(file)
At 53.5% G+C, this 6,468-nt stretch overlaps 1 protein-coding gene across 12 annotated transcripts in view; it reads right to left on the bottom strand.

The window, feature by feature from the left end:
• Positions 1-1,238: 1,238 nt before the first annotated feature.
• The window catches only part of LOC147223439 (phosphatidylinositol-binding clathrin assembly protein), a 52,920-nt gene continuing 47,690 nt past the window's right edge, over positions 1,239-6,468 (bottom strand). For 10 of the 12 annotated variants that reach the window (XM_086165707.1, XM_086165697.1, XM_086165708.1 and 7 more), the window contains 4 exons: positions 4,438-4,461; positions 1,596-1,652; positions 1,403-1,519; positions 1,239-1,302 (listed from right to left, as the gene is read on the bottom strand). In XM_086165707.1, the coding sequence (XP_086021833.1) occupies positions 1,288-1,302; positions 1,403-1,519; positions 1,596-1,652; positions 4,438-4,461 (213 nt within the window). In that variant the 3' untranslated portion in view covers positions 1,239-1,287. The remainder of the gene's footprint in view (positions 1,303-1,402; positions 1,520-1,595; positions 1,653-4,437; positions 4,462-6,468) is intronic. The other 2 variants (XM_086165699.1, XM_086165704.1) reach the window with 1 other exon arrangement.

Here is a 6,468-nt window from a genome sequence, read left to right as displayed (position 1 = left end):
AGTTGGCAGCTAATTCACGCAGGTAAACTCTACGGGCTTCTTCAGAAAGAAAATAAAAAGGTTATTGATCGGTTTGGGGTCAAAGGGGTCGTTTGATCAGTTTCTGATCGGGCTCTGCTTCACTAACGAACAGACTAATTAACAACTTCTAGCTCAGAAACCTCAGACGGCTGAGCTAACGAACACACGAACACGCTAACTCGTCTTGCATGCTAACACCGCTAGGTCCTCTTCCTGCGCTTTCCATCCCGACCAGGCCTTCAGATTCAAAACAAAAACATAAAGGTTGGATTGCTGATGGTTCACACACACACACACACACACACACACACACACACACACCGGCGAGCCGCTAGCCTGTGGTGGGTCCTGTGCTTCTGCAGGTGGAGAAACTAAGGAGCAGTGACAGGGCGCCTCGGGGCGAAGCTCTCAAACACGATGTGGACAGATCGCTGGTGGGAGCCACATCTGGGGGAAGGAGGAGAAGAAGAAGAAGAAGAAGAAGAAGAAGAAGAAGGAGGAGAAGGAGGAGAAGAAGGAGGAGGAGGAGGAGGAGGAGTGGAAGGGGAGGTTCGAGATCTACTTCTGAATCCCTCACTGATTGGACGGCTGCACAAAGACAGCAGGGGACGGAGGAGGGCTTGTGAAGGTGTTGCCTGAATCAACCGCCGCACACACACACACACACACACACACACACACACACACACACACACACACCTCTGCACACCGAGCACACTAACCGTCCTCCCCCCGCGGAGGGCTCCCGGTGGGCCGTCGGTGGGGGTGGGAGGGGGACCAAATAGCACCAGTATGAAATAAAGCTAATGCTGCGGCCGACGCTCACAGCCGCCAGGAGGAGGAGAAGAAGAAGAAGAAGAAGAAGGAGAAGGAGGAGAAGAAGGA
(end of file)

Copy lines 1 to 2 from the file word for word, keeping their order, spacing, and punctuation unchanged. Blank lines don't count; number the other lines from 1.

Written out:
At 53.5% G+C, this 6,468-nt stretch overlaps 1 protein-coding gene across 12 annotated transcripts in view; it reads right to left on the bottom strand.

The window, feature by feature from the left end: